Mendez-Aceves was rendering aid to a wounded infantryman in a Humvee when he was shot and "died trying to save a Marine," according to another corpsman, Adam Clayton.

Another corpsman friend, Shervic Crouch, described Mendez-Aceves, a resident of Chula Vista, Calif., before he deployed to Iraq, as a gentleman and so devoted to his family that he took his mother to the annual Corpsman Ball in 2003.

Specialist Dan Nguyen

Nyugen, of Sugarland, Texas, died of wounds sustained in combat on May 8, 2007, while on an operation with the 1st Battalion, 12th Cavalry Regiment, 3rd Brigade Combat Team, 1st Cavalry Division near Baquoba, Iraq.

One of his commanders, Capt. Alexis Rivera, said Nguyen "joined the Army for the honorable profession of a combat medic with a zest to save lives. . . . He did this gladly and accomplished every mission without complaint. His ability to save lives is a tribute to his skill."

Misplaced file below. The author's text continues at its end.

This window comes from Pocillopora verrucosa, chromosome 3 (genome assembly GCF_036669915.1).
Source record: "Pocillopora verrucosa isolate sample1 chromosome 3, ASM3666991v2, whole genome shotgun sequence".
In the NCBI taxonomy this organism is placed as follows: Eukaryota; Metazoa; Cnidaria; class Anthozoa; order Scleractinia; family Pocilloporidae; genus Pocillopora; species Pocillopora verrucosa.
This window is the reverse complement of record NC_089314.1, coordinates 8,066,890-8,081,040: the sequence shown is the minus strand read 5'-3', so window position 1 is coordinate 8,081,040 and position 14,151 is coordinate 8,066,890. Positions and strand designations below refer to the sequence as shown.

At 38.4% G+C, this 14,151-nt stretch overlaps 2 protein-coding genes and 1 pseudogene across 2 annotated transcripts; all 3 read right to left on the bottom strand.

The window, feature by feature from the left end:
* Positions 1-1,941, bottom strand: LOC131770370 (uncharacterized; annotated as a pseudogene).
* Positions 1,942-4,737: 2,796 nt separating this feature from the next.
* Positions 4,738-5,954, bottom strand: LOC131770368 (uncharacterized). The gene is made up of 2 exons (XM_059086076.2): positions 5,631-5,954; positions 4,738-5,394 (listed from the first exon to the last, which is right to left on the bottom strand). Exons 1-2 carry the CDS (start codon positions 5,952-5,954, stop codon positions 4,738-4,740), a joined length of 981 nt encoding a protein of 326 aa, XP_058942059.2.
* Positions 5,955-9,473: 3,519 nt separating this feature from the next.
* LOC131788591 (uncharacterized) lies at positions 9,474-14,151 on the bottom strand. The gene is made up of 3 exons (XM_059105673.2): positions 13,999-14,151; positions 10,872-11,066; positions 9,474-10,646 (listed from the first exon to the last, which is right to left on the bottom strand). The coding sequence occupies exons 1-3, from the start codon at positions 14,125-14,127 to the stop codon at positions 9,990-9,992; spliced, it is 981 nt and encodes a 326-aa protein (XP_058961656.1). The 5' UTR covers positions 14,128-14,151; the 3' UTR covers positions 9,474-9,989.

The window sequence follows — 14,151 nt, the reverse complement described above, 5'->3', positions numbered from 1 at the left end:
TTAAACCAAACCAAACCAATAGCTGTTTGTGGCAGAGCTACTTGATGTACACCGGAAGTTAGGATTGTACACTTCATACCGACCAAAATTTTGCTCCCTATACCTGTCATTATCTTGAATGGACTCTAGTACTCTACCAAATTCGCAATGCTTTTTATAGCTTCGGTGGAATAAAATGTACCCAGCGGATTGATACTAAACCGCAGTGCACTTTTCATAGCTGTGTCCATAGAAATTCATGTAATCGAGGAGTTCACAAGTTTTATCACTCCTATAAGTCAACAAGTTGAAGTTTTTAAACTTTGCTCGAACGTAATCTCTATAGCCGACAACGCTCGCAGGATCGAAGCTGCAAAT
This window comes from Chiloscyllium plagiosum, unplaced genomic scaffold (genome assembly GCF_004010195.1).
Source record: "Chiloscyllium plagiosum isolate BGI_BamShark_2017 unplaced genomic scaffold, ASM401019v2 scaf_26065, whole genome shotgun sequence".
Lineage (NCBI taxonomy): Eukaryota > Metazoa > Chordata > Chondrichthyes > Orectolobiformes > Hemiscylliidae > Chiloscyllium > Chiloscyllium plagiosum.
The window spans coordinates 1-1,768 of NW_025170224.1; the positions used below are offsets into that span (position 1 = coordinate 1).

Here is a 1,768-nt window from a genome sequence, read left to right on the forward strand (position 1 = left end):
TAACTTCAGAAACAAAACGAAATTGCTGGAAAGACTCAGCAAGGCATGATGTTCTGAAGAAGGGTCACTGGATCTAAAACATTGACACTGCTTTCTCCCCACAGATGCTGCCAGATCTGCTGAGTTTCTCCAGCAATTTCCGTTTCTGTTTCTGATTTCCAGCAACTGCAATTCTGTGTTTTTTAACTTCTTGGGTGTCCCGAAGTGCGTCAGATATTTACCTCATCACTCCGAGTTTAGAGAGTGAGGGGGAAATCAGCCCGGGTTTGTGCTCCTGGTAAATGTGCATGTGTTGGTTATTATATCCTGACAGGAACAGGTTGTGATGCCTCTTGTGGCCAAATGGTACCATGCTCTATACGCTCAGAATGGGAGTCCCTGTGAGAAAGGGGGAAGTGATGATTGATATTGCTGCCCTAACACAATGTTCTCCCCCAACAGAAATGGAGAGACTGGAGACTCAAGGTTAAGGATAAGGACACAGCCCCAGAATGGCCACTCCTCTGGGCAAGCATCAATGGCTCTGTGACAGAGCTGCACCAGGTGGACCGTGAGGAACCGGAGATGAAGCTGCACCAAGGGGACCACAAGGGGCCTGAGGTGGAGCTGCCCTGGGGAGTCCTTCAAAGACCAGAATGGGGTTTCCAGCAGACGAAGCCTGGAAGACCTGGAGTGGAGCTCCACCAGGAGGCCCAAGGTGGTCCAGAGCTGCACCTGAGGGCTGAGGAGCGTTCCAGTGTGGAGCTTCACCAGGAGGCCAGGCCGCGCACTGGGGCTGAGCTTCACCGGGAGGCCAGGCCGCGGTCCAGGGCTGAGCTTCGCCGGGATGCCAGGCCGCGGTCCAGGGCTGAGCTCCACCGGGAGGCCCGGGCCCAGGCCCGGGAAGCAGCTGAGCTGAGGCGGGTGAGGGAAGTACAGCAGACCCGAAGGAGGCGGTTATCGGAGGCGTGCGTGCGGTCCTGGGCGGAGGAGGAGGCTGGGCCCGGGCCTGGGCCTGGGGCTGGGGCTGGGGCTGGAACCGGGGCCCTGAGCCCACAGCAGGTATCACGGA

Nguyen's family fled South Vietnam for a new life in the United States after the Vietnam War,. A family member said, "Over 58,000 Americans give their lives fighting for a free South Vietnam. Because of the United States' involvement we were able to flee our country and come to America. Dan wanted to repay some of that debt, and he made the ultimate sacrifice doing so."

Hospital Corpsman 2nd Class Jaime Jaenke

Jaenke, a reservist who served with the Naval Mobile Construction Battalion 25, headquartered in Fort McCoy, Wis. lived in Iowa City, Iowa. Jaenke, who intended to become an emergency nurse, was the first woman from Iowa to die in Iraq when her Humvee was hit by an IED on June 5, 2006.

Jeff Hauswirth, a friend and fellow corpsman, called Jaenke an "awesome" doc who completed 25 combat missions in Iraq before her death. Another Navy friend, Petty Officer 3rd Class Esteban Burgoa, described Jaenke as "caring and giving . . . the type of person you want to be around."

Thanks to All the "Docs"

Grunt-type docs are, based on my experience, the kind of person I always want to be around. So, from one who has been there (though a long time ago) my heartfelt thanks to those who dash into battle armed with a life-saving medical kit, no matter the odds.